High sensitive and label-free colorimetric DNA detection based on nicking endonuclease-assisted activation of DNAzymes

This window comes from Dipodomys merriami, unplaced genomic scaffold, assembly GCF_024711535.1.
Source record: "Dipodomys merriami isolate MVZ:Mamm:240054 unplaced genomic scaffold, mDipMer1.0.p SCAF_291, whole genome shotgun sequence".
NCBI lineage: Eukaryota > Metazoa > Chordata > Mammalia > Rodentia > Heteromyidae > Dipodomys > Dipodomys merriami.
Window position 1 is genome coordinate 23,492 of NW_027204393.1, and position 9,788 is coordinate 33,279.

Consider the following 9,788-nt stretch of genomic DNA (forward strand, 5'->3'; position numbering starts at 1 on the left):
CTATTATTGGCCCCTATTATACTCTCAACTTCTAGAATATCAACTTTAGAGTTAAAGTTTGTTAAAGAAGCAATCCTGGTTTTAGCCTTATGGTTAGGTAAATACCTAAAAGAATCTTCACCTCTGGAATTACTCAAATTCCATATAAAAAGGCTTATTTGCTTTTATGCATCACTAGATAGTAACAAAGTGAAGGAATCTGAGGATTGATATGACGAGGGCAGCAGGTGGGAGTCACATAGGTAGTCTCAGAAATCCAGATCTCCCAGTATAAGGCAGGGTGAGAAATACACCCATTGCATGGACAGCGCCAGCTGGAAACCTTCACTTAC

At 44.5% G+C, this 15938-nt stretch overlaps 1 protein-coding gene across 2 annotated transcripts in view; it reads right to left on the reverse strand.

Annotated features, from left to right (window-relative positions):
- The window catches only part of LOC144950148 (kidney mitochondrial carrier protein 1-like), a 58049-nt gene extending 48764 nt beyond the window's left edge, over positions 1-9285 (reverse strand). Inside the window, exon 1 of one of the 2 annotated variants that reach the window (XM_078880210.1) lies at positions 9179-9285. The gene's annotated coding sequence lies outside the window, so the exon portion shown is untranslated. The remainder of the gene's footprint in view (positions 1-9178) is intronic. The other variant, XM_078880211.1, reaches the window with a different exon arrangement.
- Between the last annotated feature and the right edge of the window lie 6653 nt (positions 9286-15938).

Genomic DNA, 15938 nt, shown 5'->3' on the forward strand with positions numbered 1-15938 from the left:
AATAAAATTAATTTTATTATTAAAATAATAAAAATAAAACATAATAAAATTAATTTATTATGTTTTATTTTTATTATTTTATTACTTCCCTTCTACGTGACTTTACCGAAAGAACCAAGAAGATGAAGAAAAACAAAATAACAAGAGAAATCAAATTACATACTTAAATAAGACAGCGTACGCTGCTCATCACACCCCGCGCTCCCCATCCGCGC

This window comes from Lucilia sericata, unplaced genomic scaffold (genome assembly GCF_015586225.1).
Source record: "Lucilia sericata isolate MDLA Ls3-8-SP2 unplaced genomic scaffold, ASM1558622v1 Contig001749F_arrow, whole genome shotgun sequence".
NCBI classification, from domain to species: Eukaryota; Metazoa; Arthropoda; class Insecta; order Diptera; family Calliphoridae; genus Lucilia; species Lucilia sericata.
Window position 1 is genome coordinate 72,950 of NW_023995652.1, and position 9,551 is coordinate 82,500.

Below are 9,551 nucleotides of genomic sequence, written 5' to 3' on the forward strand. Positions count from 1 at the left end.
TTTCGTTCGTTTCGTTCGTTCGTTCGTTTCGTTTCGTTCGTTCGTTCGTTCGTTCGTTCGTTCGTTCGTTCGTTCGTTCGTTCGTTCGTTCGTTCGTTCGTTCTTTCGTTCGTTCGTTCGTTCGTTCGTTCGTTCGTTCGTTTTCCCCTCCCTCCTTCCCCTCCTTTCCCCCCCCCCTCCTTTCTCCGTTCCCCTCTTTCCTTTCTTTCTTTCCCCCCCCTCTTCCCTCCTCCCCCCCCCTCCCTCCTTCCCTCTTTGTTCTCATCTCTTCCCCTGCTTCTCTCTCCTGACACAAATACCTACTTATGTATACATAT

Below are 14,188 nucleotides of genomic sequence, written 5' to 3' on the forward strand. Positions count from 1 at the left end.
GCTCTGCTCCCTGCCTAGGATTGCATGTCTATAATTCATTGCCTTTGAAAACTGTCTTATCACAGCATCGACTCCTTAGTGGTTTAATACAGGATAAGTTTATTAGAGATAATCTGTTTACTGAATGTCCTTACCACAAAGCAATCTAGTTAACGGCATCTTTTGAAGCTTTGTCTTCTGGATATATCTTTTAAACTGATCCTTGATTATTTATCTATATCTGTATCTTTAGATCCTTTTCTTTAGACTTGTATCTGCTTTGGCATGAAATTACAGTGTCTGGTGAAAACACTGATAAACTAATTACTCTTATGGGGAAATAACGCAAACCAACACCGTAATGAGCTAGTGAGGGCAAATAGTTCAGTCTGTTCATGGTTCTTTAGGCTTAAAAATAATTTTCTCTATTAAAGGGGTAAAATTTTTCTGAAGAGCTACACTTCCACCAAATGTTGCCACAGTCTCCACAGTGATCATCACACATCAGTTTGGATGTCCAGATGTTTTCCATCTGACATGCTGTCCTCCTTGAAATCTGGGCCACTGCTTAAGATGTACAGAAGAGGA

Horseradish peroxidase mimicking DNAzyme (HRP-DNAzyme) attracts growing interest as an amplifying label for biorecognition and biosensing events, especially for DNA detection. However, in the traditional designs, one target molecule can only generate one HRP-DNAzyme, which limits the signal enhancement and thus its sensitivity. In this article, we propose an amplified and label-free colorimetric DNA detection strategy based on nicking endonuclease (NEase)-assisted activation of HRP-DNAzymes (NEAA-DNAzymes). This new strategy relies on the hairpin-DNAzyme probe and NEase-assisted target recycling. In the hairpin-DNAzyme probe, the HRP-DNAzyme sequence is protected in a "caged" inactive structure, whereas the loop region includes the target complementary sequence. Upon hybridization with target, the beacon is opened, resulting in the activation of the HRP-DNAzyme. Meanwhile, upon formation of the duplex, the NEase recognizes a specific nucleotide sequence and cleaves the hairpin-DNAzyme probe into two fragments. After nicking, the fragments of the hairpin-DNAzyme probe spontaneously dissociate from the target DNA. Amplification is accomplished by another hairpin-DNAzyme probe hybridizing to the released intact target to continue the strand-scission cycle, which results in activation of numerous DNAzymes. The activated HRP-DNAzymes generate colorimetric or chemiluminescence readout signals, thus providing the amplified detection of DNA. The detection limit of the colorimetric method is 10 pmol/L, which are three orders of magnitude lower than that without NEase. In addition, the detection limit of the chemiluminescence method is 0.2 pmol/L. Meanwhile, this strategy also exhibits high discrimination ability even against single-base mismatch.
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